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Resist the ResistanceAct now. Act how?Strategy to prevent catastropheSurveil. SurvivePolicy for Purpose
Verdict on viruses

Antiviral resistance (AVR) can’t be forgotten. Particularly in immunocompromised patient

populations – it’s mainly driven by viral replication and prolonged drug exposure.1

WHO (World Health Organization) have not yet released a list of priority viral pathogens to

match the equivalent records for bacterial and fungal pathogens, but we must take AVR

seriously. We are now in a situation where resistance has developed to most antivirals.1


While the relentless rise in multi-drug resistant infections poses a significant threat to global

health, the coronavirus disease (COVID-19) pandemic has been one of the most profound

health challenges of our time. Pandemic-related issues may have caused us to lose progress in combatting wider antimicrobial resistance (AMR), and could play a part in the development of resistance to approved COVID-19 medications.2–5

Due to difficulties distinguishing COVID-19-related pneumonia from other bacterial, fungal, or

viral causes, broad-spectrum antimicrobials are frequently inappropriately prescribed to

patients hospitalized with COVID-19. This potentially acts as a catalyst for the development of overall AMR.4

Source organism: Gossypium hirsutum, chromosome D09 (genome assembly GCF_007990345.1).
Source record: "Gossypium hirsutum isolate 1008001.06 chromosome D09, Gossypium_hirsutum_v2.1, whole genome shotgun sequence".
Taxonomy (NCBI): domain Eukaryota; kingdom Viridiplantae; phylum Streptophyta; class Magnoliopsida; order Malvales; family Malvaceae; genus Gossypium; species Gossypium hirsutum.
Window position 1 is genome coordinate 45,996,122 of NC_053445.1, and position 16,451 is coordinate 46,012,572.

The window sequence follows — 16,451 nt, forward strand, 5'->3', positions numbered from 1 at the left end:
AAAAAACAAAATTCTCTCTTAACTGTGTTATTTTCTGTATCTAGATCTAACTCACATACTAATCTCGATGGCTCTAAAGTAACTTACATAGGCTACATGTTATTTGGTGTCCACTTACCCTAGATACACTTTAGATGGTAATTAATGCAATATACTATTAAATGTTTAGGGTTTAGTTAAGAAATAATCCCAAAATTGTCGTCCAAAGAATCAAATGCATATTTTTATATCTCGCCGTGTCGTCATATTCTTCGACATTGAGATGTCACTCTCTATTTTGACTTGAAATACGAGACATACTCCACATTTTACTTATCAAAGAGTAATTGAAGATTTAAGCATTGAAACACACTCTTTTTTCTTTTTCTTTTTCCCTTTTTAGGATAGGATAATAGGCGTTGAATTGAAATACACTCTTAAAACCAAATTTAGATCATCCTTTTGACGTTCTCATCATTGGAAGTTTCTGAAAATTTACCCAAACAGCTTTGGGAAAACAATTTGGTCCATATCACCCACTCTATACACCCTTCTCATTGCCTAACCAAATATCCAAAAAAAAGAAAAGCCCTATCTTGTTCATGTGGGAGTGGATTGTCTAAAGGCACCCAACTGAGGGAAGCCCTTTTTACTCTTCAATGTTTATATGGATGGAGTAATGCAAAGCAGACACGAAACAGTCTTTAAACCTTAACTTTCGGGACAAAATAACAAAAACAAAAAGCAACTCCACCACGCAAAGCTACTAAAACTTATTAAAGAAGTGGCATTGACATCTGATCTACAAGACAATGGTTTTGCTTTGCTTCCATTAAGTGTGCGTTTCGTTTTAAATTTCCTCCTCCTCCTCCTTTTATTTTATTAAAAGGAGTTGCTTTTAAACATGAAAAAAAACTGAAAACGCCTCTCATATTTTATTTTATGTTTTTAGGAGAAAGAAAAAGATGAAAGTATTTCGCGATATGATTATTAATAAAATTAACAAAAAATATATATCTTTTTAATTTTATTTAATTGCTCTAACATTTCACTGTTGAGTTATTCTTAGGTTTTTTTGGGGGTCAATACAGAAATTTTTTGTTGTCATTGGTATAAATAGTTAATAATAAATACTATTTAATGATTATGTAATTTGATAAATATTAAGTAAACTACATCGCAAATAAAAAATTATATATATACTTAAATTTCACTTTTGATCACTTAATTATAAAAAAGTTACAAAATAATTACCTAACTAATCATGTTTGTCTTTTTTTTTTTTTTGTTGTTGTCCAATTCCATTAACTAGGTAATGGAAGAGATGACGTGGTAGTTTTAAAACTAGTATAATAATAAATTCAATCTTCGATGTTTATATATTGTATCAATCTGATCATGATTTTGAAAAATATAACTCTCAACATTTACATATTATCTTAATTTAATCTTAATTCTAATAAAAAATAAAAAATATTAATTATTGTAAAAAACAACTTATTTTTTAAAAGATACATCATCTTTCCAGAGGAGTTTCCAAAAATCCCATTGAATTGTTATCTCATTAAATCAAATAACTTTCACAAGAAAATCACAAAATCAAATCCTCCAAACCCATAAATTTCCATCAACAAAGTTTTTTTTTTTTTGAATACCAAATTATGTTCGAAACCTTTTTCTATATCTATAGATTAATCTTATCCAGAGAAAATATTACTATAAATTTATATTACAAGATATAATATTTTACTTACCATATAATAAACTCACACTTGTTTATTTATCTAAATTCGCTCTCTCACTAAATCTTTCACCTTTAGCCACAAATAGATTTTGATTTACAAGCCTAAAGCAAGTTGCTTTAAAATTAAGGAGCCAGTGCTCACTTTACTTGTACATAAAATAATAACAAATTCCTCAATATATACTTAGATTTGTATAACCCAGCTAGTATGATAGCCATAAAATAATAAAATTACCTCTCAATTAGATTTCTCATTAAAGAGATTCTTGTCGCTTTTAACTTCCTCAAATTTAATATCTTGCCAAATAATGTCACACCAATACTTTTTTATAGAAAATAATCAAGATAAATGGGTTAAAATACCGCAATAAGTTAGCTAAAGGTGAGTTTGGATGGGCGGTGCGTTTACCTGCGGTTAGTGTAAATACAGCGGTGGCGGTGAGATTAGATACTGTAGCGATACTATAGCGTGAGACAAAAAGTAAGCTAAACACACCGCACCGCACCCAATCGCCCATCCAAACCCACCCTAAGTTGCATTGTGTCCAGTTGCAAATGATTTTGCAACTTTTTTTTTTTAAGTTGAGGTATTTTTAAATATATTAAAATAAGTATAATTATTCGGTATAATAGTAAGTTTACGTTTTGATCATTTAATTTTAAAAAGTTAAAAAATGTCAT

While equivalent WHO guidance on viral priority pathogens does not yet exist, the underlying

principles of antimicrobial stewardship still apply. Any time antimicrobials are used, they can

contribute to resistance.2 But when antimicrobials are needed, we must use them early (at the right time) and at the right dose, to optimize patient outcomes. It’s more important than ever to use them judiciously.

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Need more information on AMR and what to do about it?

TitleExample Text Support & Resources Learn more
AMR, antimicrobial resistance; AVR, antiviral resistance; COVID-19, coronavirus disease-2019; WHO, World Health Organization.ReferencesWorld Health Organization. Antimicrobial resistance. 2021. Available at: Accessed June 2023.Centers for Disease Control and Prevention. COVID-19 & Antimicrobial Resistance. Available at: Accessed June 2023.Langford BJ et al. Lancet Microbe 2023;4(3):e179-e191.Kariyawasam RM et al. Antimicrob Resist Infect Control 2022;11(1):45.Volansky R. ‘Inevitable’ or not? Experts debate antiviral resistance to COVID-19 drugs as data emerge. 2022. Healio News. Available at: Accessed June 2023.
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